The Best .99 You’ll Ever Spend

“For too long, my fragile ego has depended on the affirmation of others” The Writer’s Manifesto

What do you love to do? Take photographs? Paint? Write?

How have you let the expectations of others change what you do? How does your desire for approval or significance in the eyes of an audience affect your work?

The Writer’s Manifesto by Jeff Goins starts here, with our motivation to create. Appropriately, the first section is entitled, The End – this is where most creative people begin, at the wrong end. We start by wanting to impress an audience. We start by looking for approval, when the real beginning is simply to do: to write, to paint, to take pictures.

I think the desire for approval can be used along the way, perhaps, but it is a lousy starting point.

* * * * *

There is something about Jeff’s work that engaged my mind right away. He dives in at the deep end. What I liked most about it is that he makes hard statements, not all of which I thought I agreed with. But I like that about a book on writing, on art, on creating. What do we really know, for sure? Why not throw some things out there and think about them, talk about them?

“This desire to be heard,” he writes. “To be acknowledged as an artist…ultimately it corrupts the art…”

I am not sure about this.

“Writers don’t write to get published. They write for the love of writing.”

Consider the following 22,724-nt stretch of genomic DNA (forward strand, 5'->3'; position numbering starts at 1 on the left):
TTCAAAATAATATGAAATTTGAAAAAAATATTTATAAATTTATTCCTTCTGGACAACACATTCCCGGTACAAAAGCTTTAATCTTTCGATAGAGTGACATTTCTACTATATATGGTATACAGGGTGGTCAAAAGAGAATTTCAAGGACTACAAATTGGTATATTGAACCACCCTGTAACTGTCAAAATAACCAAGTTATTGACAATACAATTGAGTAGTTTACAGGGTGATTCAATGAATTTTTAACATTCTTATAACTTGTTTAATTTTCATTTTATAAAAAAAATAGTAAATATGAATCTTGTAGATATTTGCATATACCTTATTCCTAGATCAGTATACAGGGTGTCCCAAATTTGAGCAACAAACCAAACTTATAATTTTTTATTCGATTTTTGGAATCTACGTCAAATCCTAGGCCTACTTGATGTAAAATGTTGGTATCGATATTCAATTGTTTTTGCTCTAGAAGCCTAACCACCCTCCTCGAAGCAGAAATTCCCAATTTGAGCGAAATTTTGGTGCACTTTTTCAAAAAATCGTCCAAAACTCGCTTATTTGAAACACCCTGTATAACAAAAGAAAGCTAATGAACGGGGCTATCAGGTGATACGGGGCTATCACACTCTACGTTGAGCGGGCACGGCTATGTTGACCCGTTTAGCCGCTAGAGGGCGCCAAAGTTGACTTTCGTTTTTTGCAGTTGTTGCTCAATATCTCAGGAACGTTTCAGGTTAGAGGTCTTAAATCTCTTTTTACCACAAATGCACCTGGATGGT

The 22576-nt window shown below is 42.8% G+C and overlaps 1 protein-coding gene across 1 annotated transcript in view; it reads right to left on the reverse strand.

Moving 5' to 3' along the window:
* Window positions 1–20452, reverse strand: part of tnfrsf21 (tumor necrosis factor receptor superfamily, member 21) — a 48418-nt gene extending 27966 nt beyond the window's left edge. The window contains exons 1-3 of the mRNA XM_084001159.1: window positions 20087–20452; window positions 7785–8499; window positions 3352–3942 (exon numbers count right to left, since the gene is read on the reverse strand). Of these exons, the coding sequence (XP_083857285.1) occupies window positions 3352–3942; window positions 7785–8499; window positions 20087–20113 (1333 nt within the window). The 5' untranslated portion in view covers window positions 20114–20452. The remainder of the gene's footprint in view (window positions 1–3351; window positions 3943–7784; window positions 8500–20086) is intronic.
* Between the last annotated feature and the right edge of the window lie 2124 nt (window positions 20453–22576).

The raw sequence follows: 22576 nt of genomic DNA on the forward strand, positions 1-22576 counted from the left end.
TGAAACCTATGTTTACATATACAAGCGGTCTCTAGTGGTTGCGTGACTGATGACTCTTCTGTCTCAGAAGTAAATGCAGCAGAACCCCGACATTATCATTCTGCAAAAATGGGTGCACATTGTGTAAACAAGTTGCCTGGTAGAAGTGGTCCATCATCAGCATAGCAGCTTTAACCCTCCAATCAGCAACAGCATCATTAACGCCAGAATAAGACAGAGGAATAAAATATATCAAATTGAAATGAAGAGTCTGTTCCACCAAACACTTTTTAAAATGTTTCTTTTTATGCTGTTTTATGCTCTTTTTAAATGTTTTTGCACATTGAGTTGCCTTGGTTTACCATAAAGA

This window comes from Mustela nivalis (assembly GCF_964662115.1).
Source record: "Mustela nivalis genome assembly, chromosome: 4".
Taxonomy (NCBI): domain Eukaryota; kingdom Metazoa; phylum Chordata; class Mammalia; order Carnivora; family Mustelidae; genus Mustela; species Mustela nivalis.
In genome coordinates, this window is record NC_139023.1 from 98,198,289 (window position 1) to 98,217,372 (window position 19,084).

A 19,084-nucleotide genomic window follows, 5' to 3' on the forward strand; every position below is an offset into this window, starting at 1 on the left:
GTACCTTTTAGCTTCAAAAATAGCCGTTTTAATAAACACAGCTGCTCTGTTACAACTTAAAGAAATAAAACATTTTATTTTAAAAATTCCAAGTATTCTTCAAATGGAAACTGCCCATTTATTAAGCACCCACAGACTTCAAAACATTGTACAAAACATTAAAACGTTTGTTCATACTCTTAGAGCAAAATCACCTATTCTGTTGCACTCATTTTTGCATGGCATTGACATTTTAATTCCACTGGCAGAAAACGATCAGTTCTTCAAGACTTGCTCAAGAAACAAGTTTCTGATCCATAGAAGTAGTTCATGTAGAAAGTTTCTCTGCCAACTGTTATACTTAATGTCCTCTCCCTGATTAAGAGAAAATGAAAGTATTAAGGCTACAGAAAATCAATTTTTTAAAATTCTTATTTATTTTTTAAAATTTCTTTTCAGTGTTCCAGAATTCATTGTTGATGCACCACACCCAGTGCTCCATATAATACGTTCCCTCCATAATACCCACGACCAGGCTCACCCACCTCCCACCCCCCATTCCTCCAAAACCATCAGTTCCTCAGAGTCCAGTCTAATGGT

I agree with this. In fact, I wrote about it.

“As we care less about our audience’s affections, more people will be affected by our writing.”

I love this.

* * * * *

What? Finished already? This is what I said to myself when I realized I had already read through it.

Learn more about Jeff and The Writer’s Manifesto here. This eBook is only 99 cents, or you might still be able to pick it up for free just by joining his newsletter list. Check it out today.

Have you ever realized that your potential audience was having an undue affect on your work? How do you handle feelings of inadequacy?

7 Replies to “The Best .99 You’ll Ever Spend”

  1. Thanks for your kind words, Shawn. I’m glad you liked the book (parts of it, anyway). I appreciate your sharing it with your audience!

  2. I struggle with this ALL THE TIME as an aspiring author. Why do I write? Too often I write seeking approval from others. But am I supposed to write for myself? Not sure if that is right either — for two reasons:
    1. I always am supposed to write with my audience in mind, right?; and
    2. to spiritualize it, am I writing for myself, my audience, or for God?
    Thanks for posting this.

    1. Great thoughts, Tim. Read The Writer’s Manifesto – it might help you work through some of these questions.

  3. if you have an audience, it might be somewhat easier to forget about them. if you don’t have an audience it could possibly be because you don’t think about them. what’s the point of one’s art if not to share? a therapeutic process maybe but eventually one desires more than that. we are relational people and we want to be known. a balance maybe?

  4. Very thoughtful review Shawn – your perspective on the book was great. I had similar reactions but you articulated them much clearer.

    Jeff, great job again on this piece – I’ve got a review of your book in the queue for next week over on my site!

    Thanks to you both for unintentionally stretching me as a writer!

  5. Great review, Shawn!

    Just bought it off Amazon (even though I’ve got the free copy) because, like you, I believe in what Jeff’s doing.

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